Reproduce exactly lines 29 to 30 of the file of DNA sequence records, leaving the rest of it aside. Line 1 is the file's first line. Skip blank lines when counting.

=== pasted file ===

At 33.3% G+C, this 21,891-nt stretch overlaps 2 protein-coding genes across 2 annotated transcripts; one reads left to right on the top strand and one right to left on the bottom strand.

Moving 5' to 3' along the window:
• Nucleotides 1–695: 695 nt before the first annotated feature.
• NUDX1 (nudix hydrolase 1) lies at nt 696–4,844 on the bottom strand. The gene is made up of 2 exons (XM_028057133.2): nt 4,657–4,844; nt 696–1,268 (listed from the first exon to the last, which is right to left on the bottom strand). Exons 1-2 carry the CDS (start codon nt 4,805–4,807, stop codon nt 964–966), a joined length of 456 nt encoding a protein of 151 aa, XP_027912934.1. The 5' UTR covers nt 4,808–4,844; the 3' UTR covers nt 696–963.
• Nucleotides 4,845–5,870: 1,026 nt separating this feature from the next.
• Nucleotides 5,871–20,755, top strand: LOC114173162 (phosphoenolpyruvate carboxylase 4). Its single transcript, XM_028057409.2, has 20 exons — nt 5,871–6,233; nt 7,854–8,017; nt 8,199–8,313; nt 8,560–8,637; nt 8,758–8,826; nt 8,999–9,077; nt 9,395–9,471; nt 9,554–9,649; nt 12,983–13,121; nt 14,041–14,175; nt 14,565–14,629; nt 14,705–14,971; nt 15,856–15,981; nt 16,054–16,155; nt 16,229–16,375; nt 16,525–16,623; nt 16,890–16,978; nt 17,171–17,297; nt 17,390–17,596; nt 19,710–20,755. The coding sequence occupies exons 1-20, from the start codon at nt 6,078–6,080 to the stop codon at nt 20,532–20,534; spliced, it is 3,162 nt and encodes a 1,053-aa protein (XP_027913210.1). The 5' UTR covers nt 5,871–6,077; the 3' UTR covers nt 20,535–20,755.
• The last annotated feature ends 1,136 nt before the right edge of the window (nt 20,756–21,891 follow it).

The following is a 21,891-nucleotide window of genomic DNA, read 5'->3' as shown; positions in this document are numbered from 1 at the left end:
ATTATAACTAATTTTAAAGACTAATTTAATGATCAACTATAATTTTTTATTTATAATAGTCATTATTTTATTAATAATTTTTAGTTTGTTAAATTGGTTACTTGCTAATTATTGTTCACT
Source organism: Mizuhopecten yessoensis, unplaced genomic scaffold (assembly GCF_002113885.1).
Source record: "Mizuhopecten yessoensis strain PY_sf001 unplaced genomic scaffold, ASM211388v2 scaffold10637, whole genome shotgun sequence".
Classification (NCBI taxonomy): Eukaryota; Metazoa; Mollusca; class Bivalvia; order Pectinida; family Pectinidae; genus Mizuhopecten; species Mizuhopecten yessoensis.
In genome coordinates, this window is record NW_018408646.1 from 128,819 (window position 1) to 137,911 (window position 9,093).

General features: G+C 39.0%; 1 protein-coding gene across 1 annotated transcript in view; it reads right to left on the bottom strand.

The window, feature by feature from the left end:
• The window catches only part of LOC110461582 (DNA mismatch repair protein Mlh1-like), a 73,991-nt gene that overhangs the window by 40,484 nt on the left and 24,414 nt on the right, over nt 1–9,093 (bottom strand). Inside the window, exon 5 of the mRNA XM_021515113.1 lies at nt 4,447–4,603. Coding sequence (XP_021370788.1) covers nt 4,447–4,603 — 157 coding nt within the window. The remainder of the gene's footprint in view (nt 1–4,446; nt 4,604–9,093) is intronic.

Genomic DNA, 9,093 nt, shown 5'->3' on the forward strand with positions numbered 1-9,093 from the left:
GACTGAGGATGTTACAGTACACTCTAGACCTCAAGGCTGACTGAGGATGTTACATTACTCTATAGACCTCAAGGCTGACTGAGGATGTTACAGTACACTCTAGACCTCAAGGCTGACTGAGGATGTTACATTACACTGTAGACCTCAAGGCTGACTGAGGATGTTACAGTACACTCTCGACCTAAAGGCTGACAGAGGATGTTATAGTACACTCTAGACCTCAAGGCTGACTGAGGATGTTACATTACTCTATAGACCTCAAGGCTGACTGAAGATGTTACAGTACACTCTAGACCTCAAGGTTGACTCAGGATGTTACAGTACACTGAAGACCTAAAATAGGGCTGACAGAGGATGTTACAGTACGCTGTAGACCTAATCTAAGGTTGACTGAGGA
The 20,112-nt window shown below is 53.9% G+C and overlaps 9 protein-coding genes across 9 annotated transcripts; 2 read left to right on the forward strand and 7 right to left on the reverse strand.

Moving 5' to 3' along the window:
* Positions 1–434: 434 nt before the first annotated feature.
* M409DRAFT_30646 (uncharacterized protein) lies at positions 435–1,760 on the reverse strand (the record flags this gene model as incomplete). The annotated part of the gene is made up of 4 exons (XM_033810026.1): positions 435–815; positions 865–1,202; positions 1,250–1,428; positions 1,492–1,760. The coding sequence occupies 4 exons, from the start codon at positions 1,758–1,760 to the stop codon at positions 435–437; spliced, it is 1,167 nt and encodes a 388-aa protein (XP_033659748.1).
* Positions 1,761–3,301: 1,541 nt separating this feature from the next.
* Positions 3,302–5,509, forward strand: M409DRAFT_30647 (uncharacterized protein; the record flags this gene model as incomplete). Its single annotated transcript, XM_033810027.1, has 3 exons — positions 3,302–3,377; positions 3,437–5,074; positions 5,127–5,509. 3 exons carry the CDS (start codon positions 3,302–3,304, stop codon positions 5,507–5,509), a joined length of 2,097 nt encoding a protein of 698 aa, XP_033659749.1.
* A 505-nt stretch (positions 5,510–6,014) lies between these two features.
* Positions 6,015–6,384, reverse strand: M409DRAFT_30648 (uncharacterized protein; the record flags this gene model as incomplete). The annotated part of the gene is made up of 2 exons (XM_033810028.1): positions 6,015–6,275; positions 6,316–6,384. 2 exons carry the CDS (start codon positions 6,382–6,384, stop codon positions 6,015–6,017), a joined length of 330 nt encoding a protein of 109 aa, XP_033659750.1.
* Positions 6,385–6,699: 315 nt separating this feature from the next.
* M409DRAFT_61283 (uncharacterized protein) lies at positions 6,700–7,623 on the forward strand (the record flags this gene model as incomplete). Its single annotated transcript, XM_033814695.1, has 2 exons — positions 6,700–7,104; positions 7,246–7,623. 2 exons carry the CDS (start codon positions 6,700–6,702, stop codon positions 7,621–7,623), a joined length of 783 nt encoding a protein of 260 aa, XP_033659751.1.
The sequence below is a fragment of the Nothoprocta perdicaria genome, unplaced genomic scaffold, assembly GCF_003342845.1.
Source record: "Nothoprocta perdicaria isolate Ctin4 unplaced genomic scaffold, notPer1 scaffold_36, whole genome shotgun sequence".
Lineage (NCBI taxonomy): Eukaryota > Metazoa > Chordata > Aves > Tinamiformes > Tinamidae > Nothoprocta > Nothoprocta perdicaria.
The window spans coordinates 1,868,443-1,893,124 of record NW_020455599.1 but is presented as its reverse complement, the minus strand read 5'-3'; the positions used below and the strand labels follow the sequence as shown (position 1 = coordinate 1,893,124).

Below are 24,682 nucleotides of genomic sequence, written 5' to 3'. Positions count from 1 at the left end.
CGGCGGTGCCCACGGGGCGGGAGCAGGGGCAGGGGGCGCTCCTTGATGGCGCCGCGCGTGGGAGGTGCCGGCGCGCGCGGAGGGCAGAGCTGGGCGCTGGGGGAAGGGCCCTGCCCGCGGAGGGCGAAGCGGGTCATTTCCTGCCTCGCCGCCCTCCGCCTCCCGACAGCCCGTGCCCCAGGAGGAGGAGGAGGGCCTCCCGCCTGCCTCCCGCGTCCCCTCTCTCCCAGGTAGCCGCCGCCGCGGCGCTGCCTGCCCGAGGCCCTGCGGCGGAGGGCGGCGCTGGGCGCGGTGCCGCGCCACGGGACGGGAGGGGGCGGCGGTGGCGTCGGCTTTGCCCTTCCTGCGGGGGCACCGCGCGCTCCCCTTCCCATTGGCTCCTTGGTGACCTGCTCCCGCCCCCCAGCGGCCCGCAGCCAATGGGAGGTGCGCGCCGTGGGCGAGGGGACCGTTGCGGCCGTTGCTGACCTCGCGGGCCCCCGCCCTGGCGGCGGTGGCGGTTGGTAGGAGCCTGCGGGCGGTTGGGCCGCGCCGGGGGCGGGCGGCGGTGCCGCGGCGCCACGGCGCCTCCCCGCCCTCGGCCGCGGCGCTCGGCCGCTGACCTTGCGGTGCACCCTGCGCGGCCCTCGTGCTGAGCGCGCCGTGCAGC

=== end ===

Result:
The sequence below is a fragment of the Nothoprocta perdicaria genome, unplaced genomic scaffold, assembly GCF_003342845.1.
Source record: "Nothoprocta perdicaria isolate Ctin4 unplaced genomic scaffold, notPer1 scaffold_36, whole genome shotgun sequence".